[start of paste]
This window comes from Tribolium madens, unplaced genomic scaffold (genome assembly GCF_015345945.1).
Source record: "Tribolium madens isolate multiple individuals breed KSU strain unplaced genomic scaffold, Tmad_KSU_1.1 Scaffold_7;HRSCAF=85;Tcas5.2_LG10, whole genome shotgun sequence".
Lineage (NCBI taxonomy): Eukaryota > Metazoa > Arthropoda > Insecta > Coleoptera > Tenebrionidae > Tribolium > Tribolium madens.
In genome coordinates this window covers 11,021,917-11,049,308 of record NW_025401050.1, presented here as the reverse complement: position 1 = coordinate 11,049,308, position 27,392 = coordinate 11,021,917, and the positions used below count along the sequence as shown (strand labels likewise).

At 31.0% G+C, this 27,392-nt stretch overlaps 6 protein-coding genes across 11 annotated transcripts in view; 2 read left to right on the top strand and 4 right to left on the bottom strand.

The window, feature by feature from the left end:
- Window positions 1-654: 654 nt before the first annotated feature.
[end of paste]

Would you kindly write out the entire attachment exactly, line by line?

This window comes from Tribolium madens, unplaced genomic scaffold (genome assembly GCF_015345945.1).
Source record: "Tribolium madens isolate multiple individuals breed KSU strain unplaced genomic scaffold, Tmad_KSU_1.1 Scaffold_7;HRSCAF=85;Tcas5.2_LG10, whole genome shotgun sequence".
Lineage (NCBI taxonomy): Eukaryota > Metazoa > Arthropoda > Insecta > Coleoptera > Tenebrionidae > Tribolium > Tribolium madens.
In genome coordinates this window covers 11,021,917-11,049,308 of record NW_025401050.1, presented here as the reverse complement: position 1 = coordinate 11,049,308, position 27,392 = coordinate 11,021,917, and the positions used below count along the sequence as shown (strand labels likewise).

At 31.0% G+C, this 27,392-nt stretch overlaps 6 protein-coding genes across 11 annotated transcripts in view; 2 read left to right on the top strand and 4 right to left on the bottom strand.

The window, feature by feature from the left end:
- Window positions 1-654: 654 nt before the first annotated feature.